Wheat Products (and other grains like rye, barley, millet & oats)
Foods that contain gluten (aka. wheat, rye, barley, millet, oats) contain gliadin (the protein portion of gluten), which closely resembles the molecular structure of the thyroid gland. When we consume gluten, this protein is targeted by the immune system for destruction – but, because the thyroid gland also closely resembles this protein, the immune system gets confused and also starts attacking the thyroid gland, mistaking it for the gliadin intruder.
If you must eat grains, consume pseudo-grains like rice, amaranth, buckwheat, quinoa, sorghum, teff or wild rice! There are plenty of options available, as you can see!
Be wary of your coffee intake. Coffee raises cortisol levels, and cortisol slows down the production of thyroid hormone. In addition, if you are on thyroid medication, coffee consumed within 60 minutes of taking said hormone replacements reduces absorption even further. Our thyroid hormone consists of two main players: T4 and T3. T4 is needed to make T3, and T3 is the component that helps boost metabolism, keeps weight levels down, and puts you in a happy mood. High cortisol (triggered by coffee consumption, and other external stressors as mentioned below) blocks the production of T3, leading to slowed metabolism, weight gain and poor moods.
3. Stress Reduction:
Did you know that chronic stress can trigger a thyroid condition? If you suffer from any kind of thyroid condition, being able to manage your stress levels is essential! Especially if you wish to treat your thyroid naturally. When we are bombarded with stressful situations such as stressful jobs, relationships, financial issues, etc., our body goes into over-drive and our adrenal and thyroid glands become overwhelmed and stop functioning properly. As a protective mechanism, the body slows down thyroid hormone production to slow metabolism and slow down the catabolic process that normally occurs when the body is in a high state of stress.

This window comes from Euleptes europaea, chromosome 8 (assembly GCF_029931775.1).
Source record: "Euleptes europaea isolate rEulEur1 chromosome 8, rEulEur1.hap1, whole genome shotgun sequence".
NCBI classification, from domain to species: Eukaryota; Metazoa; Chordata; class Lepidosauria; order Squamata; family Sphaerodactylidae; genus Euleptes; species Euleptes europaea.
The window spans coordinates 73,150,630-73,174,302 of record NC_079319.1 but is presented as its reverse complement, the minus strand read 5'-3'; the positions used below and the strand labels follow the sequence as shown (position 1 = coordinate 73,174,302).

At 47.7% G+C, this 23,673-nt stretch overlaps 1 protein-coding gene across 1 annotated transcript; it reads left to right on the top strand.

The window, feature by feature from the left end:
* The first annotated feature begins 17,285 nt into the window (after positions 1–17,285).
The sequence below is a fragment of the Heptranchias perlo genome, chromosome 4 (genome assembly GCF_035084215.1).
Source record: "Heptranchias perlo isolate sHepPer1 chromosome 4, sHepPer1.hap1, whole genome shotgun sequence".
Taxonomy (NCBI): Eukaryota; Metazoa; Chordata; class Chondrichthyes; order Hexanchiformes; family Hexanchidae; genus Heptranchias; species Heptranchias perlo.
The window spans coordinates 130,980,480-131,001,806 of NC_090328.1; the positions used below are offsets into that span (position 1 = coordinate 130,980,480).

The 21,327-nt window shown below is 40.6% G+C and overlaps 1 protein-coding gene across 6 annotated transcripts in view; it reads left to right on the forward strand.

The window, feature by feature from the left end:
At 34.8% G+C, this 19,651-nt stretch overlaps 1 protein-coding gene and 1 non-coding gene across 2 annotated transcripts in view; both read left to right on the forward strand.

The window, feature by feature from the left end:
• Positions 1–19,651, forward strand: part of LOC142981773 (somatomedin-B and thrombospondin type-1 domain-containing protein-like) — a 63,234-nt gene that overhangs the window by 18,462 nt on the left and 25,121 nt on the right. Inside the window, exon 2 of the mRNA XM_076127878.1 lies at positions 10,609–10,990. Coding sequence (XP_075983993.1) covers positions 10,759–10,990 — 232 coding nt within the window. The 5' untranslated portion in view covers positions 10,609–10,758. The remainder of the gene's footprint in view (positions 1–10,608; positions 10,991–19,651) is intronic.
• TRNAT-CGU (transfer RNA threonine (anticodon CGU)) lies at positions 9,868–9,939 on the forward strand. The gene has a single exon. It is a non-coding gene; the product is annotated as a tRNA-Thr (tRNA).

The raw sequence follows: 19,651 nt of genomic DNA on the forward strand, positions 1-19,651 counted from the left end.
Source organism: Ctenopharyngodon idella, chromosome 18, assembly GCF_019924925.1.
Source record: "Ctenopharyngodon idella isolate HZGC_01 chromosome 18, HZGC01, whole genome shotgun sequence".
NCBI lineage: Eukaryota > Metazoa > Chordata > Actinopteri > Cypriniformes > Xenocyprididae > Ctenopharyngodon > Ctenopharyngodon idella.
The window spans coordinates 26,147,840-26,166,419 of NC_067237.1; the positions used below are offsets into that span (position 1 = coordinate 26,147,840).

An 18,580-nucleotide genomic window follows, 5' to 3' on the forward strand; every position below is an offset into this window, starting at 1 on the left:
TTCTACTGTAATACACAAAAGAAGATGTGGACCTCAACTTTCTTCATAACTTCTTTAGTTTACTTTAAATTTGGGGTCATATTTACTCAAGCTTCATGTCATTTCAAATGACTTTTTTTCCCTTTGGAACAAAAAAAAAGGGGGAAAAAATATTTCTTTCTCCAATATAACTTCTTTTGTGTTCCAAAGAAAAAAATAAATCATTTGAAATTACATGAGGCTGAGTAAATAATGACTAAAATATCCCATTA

Managing your stress by meditating and relaxing, getting out of toxic relationships with friends or lovers, opting for a job that will make you happy instead of stressed and learning how to properly manage your money are all ways to help de-stress and improve the functioning of the thyroid.
To improve thyroid function and to heal a poorly functioning thyroid you must exercise at least 3 days a week for 40 minutes! Whether that is walking, jogging, swimming, dancing, you name it! Exercise helps lower insulin levels (especially circuit training) which helps to boost thyroid function. Make sure you get adequate recovery time too! Without enough recovery time, your body will not have enough time to heal and this can lead to burnout.
5. Remove All Chemicals & Endocrine Disruptors:
This includes toxin-free living in your home and body. The endocrine system (also called “hormone system) is made up of glands throughout the body which secrete hormones to be released to other parts of the body (which respond to said hormones). The thyroid gland is apart of the endocrine system, and so it is important to avoid harsh chemicals, especially those classified as endocrine disruptors. Disruption of the endocrine system can occur via some chemicals which mimic a natural hormone and fool the body into over-responding to the stimulus or responding at times when not appropriate. Other endocrine disruptors block hormones from entering certain receptors, while others cause the overproduction or underproduction of hormones.
Many of your household chemical cleaners, hair-care products, skin-care products, air fresheners, perfumes, and the like, contain these chemicals. Going all-natural is the best way to avoid harsh chemicals. When it comes to eating food, switching to a high-organic, pesticide/herbicide/fungicide free diet is the best way to avoid any potential endocrine disruptors.
Here is a list of endocrine-disrupting chemicals which directly target the thyroid gland:
Persistent organohalogens (found in chemical cleaners, hair-care/skin-care products, etc.):
Pesticides (found in MANY foods, not labelled organic: boxed, bagged, canned, fruits, veg):
Perfluorooctane sulfonate (PFOS)